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  • Writer's pictureJoe D'Orsie

thoughts on justice

“They too have been deaf to the voice of justice and of consanguinity. We must, therefore, acquiesce in the necessity, which denounces our Separation, and hold them, as we hold the rest of mankind, Enemies in War, in Peace Friends.” -Thomas Jefferson – The Declaration of Independence.

In perhaps the most famous document in American history, our third president lays the foundation for an emerging free people defiant of repeated tyranny and injustice from Great Britain. All pleas having fallen on ‘deaf ears’ resulted in separation from England and the sanctification of a new nation, under God, indivisible, with liberty and justice for all.

What is Justice?

“Learn to do right; seek justice. Defend the oppressed.Take up the cause of the fatherless; plead the case of the widow.”- ISAIAH 1:17

According to Isaiah 1, justice has to do with defending the oppressed, advocating for the fatherless and appealing for the widow. But taken in context, these characteristics of justice are very conditional, in fact in verse 16 Isaiah calls on Judah [and the reader] to make themselves clean and to stop doing wrong. And in verses 19-20, the land and its people are called upon to be obedient and not rebellious, because their very fate revolves around their choice.

“If you are willing and obedient, you will eat the good things of the land, but if you resist and rebel, you will be devoured by the sword.” Isaiah 1:19-20

The Results of Disobedience

Let’s not cut Jesus’ instructions short in Matthew 28. He didn’t instruct his disciples to teach their followers “about” His commands, he instructed them to teach their followers to “obey” His commands. Head knowledge without action is disobedience, and we can search the scriptures and find countless other examples of faith being brought to completion by works. So there is movement in the spiritual and the physical before justice can truly be had; it’s a movement of repentance and an act of obedience.

In Contrast to Wrath

~Wrath is oftentimes misunderstood. It’s a term with bad connotation for some, as it’s typically used in the doom and gloom/legalist circuits. Its short definition, to me, is punishment ultimately reserved until the time of judgment. The woes to those who disobey are certainly not unjust and neither is His patience in waiting for the transformation of their hearts. God’s exceeding love and patience trumps this ultimate fate and Paul explains God’s deference to mercy and justice for the present.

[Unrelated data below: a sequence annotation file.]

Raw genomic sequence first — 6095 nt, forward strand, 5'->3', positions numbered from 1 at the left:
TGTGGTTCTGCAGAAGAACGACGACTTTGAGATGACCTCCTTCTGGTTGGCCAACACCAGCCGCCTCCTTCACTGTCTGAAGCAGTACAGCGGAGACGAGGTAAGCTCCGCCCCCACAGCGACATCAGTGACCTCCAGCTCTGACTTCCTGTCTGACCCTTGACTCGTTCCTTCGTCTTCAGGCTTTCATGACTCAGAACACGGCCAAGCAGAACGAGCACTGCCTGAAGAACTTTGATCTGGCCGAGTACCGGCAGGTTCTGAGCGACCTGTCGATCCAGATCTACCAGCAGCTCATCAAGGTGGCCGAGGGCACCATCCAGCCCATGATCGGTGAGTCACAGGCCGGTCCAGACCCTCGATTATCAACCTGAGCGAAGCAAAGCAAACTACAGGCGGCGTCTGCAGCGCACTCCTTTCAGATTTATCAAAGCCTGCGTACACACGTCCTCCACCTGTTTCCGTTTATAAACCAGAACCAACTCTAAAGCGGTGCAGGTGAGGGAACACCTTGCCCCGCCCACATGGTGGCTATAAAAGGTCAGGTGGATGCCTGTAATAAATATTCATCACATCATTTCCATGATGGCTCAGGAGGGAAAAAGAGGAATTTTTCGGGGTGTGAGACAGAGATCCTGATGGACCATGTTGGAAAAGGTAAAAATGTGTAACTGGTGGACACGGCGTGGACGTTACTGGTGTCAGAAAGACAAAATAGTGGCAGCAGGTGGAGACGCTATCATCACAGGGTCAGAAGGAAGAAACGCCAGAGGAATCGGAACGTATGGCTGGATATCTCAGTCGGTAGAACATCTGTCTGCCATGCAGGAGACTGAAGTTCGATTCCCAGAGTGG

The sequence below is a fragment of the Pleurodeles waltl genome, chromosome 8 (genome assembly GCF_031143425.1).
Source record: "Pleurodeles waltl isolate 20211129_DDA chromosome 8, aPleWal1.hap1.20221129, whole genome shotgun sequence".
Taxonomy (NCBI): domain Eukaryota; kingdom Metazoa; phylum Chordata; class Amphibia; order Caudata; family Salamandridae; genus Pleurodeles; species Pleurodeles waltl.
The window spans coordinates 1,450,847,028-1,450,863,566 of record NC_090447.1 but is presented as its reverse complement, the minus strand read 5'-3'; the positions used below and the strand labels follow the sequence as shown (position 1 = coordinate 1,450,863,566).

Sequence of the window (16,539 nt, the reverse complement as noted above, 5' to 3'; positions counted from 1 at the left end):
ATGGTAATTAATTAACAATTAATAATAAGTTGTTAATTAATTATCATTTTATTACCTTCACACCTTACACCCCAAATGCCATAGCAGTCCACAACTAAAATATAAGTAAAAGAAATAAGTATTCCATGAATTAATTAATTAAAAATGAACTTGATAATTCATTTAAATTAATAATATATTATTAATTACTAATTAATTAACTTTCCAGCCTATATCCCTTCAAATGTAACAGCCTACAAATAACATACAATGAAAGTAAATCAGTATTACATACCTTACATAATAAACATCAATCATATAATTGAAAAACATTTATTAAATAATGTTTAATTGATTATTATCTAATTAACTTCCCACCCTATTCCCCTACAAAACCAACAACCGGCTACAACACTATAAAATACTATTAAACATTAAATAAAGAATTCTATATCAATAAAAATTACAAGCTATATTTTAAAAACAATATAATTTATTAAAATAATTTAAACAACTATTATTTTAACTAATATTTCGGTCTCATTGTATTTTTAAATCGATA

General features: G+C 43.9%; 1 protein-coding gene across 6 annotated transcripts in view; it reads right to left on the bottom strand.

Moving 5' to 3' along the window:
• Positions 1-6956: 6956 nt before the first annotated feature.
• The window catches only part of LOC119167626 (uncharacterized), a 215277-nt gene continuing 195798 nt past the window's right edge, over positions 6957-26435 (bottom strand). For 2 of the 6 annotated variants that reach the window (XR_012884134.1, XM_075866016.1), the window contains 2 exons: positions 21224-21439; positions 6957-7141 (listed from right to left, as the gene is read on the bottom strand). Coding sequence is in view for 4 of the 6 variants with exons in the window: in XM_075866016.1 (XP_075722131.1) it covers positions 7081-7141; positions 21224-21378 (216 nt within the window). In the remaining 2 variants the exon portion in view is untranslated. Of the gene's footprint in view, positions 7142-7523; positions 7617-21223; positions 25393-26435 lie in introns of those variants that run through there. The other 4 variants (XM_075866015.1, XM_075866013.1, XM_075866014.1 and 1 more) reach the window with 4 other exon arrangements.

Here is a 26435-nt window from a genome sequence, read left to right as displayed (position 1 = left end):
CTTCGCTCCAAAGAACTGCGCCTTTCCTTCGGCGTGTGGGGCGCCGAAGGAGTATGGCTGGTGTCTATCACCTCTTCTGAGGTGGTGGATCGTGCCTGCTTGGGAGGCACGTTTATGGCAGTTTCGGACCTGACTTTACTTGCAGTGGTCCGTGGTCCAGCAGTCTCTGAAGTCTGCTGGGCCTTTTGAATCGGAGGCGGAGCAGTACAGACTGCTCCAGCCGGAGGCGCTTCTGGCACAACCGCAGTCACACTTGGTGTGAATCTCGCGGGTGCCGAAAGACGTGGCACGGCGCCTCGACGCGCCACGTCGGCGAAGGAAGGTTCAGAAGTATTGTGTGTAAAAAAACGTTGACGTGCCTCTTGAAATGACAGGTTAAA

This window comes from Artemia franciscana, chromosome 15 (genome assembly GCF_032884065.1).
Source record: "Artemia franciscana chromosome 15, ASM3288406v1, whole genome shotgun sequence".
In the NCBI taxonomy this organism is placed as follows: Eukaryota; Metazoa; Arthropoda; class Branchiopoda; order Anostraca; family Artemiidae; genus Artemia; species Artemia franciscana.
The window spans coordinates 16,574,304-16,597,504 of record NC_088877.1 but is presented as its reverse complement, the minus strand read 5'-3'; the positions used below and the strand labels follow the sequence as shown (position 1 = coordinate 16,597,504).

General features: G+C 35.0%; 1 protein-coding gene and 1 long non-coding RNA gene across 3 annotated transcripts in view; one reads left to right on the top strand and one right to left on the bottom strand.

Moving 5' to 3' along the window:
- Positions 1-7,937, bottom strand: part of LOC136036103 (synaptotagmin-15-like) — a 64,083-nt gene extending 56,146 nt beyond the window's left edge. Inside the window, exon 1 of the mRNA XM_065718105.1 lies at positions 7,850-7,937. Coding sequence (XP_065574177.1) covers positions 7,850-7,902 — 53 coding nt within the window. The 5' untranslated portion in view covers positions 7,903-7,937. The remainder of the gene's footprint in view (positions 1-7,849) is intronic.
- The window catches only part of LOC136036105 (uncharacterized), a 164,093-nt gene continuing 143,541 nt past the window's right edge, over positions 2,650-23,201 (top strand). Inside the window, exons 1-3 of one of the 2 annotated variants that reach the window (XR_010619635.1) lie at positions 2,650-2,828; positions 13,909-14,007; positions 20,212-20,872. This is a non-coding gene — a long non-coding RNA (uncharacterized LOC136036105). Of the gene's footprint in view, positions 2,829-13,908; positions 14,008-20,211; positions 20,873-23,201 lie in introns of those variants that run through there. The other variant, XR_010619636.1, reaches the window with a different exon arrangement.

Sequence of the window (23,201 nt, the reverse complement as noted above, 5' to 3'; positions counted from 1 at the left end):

“What if God, although choosing to show his wrath and make his power known, bore with great patience the objects of his wrath—prepared for destruction? What if he did this to make the riches of his glory known to the objects of his mercy, whom he prepared in advance for glory— even us, whom he also called, not only from the Jews but also from the Gentiles?” – Romans 9:22-24

We see with this scripture, amazingly, that wrath cannot fall within the confines of justice, and vice versa, because God has chosen to reserve wrath in order to favor patience and mercy, at least for the time being.

In Contrast to ‘Fairness’

~Fairness has become a very culturally relevant word and one leveraged often by the politically correct crowd. The problem is that fairness does not equal justice; they aren’t interchangeable parts. Justice isn’t relative to culture or government, A: because God doesn’t change and B: because God is always at the center of justice. Nobody else has the privilege of defining justice or labeling it truthfully, that’s God’s job, and He does it more than sufficiently through His word and His Son.

“For I, the LORD, love justice; I hate robbery and wrongdoing. In my faithfulness I will reward my people and make an everlasting covenant with them.” ISAIAH 61:8

If what’s fair was also what’s just, consider Jesus hanging on a cross for the very scoffers that divided his clothes. That’s not fair under any cultural or human paradigm, but it is just, according to God’s great purpose. Here we can see the danger of substituting God’s justice for ‘fairness,’ words that simply don’t mean the same thing. I have already seen this form of ‘compromise’ many times in my young life and found one plain truth in it all: when you pit cultural relativism up against the Gospel of Christ, you find that what’s seemingly relative pales in comparison to what is constant, and we as Christians know that Christ is constant.

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